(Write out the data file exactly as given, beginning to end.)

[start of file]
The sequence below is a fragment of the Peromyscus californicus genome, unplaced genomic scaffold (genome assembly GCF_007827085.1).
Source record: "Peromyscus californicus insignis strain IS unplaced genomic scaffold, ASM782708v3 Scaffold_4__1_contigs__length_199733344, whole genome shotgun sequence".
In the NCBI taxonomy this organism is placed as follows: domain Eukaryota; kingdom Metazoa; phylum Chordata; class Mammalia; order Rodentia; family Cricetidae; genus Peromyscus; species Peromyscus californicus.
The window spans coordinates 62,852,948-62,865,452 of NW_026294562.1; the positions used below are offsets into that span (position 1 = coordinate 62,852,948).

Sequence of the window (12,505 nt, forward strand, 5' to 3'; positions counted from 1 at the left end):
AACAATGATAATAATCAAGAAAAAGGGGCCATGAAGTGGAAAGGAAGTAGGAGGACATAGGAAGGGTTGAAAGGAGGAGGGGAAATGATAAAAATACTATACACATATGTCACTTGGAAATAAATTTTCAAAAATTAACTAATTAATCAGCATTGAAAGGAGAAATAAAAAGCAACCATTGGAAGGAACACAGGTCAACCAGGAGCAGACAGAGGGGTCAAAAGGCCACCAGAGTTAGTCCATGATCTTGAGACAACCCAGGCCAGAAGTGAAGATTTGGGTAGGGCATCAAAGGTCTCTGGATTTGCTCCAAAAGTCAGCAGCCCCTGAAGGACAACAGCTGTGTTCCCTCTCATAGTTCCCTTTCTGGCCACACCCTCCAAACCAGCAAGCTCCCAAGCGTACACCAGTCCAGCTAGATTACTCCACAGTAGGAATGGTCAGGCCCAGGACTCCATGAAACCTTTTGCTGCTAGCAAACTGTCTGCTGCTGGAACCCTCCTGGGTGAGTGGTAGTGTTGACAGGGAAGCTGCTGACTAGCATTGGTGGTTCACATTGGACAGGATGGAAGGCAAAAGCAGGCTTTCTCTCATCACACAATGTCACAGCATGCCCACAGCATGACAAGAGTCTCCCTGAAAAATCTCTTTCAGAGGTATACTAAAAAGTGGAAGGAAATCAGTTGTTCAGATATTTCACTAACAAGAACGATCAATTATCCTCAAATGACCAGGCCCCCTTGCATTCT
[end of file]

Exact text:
The sequence below is a fragment of the Peromyscus californicus genome, unplaced genomic scaffold (genome assembly GCF_007827085.1).
Source record: "Peromyscus californicus insignis strain IS unplaced genomic scaffold, ASM782708v3 Scaffold_4__1_contigs__length_199733344, whole genome shotgun sequence".
In the NCBI taxonomy this organism is placed as follows: domain Eukaryota; kingdom Metazoa; phylum Chordata; class Mammalia; order Rodentia; family Cricetidae; genus Peromyscus; species Peromyscus californicus.
The window spans coordinates 62,852,948-62,865,452 of NW_026294562.1; the positions used below are offsets into that span (position 1 = coordinate 62,852,948).

Sequence of the window (12,505 nt, forward strand, 5' to 3'; positions counted from 1 at the left end):
AACAATGATAATAATCAAGAAAAAGGGGCCATGAAGTGGAAAGGAAGTAGGAGGACATAGGAAGGGTTGAAAGGAGGAGGGGAAATGATAAAAATACTATACACATATGTCACTTGGAAATAAATTTTCAAAAATTAACTAATTAATCAGCATTGAAAGGAGAAATAAAAAGCAACCATTGGAAGGAACACAGGTCAACCAGGAGCAGACAGAGGGGTCAAAAGGCCACCAGAGTTAGTCCATGATCTTGAGACAACCCAGGCCAGAAGTGAAGATTTGGGTAGGGCATCAAAGGTCTCTGGATTTGCTCCAAAAGTCAGCAGCCCCTGAAGGACAACAGCTGTGTTCCCTCTCATAGTTCCCTTTCTGGCCACACCCTCCAAACCAGCAAGCTCCCAAGCGTACACCAGTCCAGCTAGATTACTCCACAGTAGGAATGGTCAGGCCCAGGACTCCATGAAACCTTTTGCTGCTAGCAAACTGTCTGCTGCTGGAACCCTCCTGGGTGAGTGGTAGTGTTGACAGGGAAGCTGCTGACTAGCATTGGTGGTTCACATTGGACAGGATGGAAGGCAAAAGCAGGCTTTCTCTCATCACACAATGTCACAGCATGCCCACAGCATGACAAGAGTCTCCCTGAAAAATCTCTTTCAGAGGTATACTAAAAAGTGGAAGGAAATCAGTTGTTCAGATATTTCACTAACAAGAACGATCAATTATCCTCAAATGACCAGGCCCCCTTGCATTCT